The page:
Colourful houses painted in pink, orange or magnolia line the river Onyar, while medieval streets sprawl haphazardly through the old town. Arab, Jewish and Moorish influences are reflected in the architecture of this historically multicultural city. And, as befits a university town, Girona has a youthful, relaxed air and a bangin’ nightlife. No wonder the Spanish regularly rate it as their most liveable city.

As with most Spanish towns, the main drag in Girona is the Rambla, a pedestrianised avenue with outdoor cafés. Behind here is the beautifully preserved Barri Vell, or old town, presided over by Girona’s magnificent cathedral. Nearby you can see the remnants of the 14th and 15th century city walls which helped protect Girona from marauding invaders. Not that it made much difference – by the 18th century, the town had been besieged no less than 21 times. A walk along the remaining section of wall takes about an hour.

After dark
There are no shortage of places in which to imbibe. Girona has its share of pubs and bars, especially in the old town, and most places are open late. Thursday is the big night out as people head for the coast for the weekends. There is also a good range of restaurants.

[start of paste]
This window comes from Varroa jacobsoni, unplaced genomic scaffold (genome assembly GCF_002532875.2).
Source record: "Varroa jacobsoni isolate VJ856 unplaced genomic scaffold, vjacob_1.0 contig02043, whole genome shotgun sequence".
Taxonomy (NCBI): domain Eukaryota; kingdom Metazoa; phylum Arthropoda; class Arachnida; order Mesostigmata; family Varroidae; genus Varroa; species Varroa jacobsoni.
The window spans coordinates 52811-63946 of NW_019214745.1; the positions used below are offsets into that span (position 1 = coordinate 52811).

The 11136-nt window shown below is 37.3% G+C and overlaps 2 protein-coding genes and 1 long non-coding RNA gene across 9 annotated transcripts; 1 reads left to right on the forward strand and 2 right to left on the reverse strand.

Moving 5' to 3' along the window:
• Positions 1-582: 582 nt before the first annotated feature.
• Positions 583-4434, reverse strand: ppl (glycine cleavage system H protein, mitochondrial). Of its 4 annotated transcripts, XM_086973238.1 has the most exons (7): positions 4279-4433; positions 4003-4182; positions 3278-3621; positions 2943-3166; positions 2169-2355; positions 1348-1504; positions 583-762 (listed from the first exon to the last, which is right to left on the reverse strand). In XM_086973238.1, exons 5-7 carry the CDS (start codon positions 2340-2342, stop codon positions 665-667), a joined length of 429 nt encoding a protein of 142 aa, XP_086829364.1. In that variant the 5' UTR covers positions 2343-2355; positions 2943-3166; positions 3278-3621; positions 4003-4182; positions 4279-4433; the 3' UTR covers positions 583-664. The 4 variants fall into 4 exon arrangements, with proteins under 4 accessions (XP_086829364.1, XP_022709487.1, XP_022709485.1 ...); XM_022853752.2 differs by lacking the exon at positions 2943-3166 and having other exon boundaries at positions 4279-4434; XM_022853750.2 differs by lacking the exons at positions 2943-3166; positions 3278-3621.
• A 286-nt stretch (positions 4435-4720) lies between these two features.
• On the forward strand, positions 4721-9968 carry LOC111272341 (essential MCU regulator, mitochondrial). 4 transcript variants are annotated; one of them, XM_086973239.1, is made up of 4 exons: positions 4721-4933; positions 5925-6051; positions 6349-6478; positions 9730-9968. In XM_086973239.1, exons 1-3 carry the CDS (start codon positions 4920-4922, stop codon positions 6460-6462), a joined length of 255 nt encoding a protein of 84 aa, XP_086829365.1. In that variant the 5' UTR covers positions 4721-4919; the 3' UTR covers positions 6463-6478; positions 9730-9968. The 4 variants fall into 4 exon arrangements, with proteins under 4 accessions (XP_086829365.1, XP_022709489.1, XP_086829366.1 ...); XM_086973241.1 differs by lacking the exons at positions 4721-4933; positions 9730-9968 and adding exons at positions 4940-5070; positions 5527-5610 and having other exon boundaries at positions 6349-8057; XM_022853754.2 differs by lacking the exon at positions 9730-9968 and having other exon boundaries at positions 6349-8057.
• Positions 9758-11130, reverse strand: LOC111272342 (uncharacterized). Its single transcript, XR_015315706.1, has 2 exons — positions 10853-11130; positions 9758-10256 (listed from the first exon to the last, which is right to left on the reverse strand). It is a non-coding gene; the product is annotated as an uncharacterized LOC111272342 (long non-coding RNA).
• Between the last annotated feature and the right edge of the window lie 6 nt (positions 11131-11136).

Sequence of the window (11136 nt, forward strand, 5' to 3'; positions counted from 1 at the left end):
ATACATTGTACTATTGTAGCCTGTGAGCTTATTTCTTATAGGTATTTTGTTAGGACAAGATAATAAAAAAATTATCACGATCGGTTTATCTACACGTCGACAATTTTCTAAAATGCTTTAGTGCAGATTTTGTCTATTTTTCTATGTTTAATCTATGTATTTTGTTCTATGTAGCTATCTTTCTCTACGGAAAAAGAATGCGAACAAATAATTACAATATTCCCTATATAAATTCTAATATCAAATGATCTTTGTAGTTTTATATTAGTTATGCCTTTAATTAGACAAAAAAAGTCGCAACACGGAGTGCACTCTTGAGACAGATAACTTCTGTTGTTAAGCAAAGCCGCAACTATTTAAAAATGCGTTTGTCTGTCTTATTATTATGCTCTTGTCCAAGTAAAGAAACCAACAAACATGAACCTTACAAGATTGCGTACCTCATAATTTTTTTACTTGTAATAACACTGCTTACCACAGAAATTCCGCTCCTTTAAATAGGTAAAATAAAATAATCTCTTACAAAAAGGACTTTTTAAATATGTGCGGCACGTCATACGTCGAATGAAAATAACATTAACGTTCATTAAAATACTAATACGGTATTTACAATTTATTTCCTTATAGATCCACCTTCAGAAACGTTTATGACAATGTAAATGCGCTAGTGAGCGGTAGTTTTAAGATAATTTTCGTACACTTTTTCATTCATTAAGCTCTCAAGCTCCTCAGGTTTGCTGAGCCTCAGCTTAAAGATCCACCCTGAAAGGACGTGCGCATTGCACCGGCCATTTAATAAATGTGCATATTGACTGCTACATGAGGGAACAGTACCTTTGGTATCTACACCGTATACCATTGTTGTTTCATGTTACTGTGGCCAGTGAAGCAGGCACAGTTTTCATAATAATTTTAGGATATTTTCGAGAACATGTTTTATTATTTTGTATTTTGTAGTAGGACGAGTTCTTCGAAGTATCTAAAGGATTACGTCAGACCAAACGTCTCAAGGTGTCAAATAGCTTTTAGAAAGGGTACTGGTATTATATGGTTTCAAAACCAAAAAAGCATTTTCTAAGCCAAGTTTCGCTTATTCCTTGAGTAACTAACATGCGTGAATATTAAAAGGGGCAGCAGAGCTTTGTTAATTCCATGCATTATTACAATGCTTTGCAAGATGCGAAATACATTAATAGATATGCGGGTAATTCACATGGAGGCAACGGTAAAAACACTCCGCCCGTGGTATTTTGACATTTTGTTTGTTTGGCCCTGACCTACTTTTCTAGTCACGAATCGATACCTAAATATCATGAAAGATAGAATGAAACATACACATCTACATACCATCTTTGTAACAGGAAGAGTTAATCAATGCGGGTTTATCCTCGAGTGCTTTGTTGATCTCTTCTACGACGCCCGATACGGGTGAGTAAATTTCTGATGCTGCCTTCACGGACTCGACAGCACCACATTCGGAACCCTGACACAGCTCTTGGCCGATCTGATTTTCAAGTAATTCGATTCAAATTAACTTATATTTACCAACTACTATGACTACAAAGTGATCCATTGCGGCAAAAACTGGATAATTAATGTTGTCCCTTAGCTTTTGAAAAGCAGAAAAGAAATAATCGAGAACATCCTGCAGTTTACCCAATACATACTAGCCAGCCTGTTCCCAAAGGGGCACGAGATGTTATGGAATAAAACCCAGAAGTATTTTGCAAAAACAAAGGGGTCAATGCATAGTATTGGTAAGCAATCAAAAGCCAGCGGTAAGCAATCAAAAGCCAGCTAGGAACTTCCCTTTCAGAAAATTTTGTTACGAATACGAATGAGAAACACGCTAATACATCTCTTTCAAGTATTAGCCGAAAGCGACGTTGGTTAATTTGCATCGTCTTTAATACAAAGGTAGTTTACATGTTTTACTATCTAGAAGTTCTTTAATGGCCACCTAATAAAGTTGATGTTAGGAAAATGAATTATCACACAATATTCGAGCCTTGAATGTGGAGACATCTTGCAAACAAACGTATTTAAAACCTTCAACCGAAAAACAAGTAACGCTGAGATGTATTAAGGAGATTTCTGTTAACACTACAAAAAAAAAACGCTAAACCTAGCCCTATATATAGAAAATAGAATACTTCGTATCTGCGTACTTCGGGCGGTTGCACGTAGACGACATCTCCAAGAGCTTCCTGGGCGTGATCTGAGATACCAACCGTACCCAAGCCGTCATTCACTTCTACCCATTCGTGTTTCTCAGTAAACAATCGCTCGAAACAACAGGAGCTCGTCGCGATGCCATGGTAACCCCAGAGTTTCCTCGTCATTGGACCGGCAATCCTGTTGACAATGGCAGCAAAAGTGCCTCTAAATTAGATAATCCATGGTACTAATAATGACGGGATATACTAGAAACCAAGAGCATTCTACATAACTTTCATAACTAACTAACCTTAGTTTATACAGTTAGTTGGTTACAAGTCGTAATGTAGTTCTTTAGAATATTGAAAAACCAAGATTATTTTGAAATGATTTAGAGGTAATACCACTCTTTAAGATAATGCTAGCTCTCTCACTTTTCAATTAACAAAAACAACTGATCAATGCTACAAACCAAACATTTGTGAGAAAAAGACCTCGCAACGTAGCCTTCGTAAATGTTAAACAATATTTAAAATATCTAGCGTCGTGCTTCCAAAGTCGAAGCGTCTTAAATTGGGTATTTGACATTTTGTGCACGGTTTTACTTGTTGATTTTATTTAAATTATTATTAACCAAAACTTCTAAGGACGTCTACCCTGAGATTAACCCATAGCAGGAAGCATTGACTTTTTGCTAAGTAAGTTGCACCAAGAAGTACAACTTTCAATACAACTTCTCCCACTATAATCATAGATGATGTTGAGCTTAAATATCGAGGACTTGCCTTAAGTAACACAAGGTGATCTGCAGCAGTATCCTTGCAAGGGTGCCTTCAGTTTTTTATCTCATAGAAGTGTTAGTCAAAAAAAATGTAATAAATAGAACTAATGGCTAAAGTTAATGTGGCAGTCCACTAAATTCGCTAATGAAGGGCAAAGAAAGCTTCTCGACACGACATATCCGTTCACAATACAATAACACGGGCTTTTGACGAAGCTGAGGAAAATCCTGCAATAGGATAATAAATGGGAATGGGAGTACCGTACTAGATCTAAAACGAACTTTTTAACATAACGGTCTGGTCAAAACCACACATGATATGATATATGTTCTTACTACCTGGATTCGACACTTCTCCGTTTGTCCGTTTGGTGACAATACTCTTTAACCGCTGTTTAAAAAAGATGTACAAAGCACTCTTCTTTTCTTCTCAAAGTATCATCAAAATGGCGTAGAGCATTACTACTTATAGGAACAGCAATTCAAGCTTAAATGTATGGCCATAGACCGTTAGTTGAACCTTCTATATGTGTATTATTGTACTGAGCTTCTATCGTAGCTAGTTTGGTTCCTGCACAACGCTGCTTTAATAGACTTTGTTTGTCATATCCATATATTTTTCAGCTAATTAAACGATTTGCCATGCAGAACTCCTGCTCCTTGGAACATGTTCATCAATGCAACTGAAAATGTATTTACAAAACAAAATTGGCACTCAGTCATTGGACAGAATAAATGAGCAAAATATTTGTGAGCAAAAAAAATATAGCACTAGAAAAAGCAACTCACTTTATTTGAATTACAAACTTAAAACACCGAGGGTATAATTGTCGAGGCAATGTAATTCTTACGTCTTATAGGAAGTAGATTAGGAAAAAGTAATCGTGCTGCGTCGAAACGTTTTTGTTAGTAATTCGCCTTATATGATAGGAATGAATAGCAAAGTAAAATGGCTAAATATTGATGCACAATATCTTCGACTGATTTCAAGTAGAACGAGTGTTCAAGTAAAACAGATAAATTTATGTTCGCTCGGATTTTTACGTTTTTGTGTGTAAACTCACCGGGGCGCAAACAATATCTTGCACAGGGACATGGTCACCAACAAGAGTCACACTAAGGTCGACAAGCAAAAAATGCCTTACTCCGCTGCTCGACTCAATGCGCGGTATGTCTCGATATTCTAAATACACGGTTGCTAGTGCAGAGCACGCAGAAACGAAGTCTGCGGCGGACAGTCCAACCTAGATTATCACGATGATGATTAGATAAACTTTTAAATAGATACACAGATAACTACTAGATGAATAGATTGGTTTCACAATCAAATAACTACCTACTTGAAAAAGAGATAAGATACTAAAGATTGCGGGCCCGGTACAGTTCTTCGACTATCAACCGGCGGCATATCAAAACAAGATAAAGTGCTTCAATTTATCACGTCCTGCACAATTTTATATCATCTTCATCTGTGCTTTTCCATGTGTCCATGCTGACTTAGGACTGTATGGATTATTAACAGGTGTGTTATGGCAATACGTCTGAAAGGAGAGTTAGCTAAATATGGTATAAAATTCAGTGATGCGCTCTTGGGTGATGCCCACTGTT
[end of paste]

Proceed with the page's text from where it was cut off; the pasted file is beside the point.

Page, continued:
Bedding down
Girona has one youth hostel, the Alberg-Residencia Cerveri de Girona (972-218 030; Carrers del Ciutadans 9), conveniently situated in the old town. The town is also well served by cheap pensions and there are camping grounds at Can Toni Manescal (972-476 117).


Girona Cathedral
The town’s centrepiece is an imposing Gothic structure. Steep baroque stairs lead up to the entrance and, once inside, you’ll see the second widest nave in the world (St Peter’s in Rome tops the list). The cathedral’s own Museu Capitular is home to the famous 12th century Creation Tapestry, which colourfully depicts the elements and seasons.

Arab Baths
A misnomer, as the baths are actually the remains of a 12th century medieval construction based on Moorish design (the Arab influence came later) and, although they were given a makeover in 1929, you’ll get an idea of what the original baths were like. In ancient times, the paved caldarium (hot bath) was the scene of much sweaty frolicking.

Museu del Cinema
Built around the private collection of local filmmaker Tomas Mallol, Spain’s first cinema museum traces the history of entertainment on screen and includes much memorabilia, including cameras and projectors dating back to the 1920s and early models of TVs.

Getting there
Ryanair ( fly direct to Girona from Stansted; alternatively, there are regular connecting flights from Madrid.

Additional information supplied by Lonely Planet ( The first edition of Lonely Planet’s Catalunya & The Costa Brava is out now.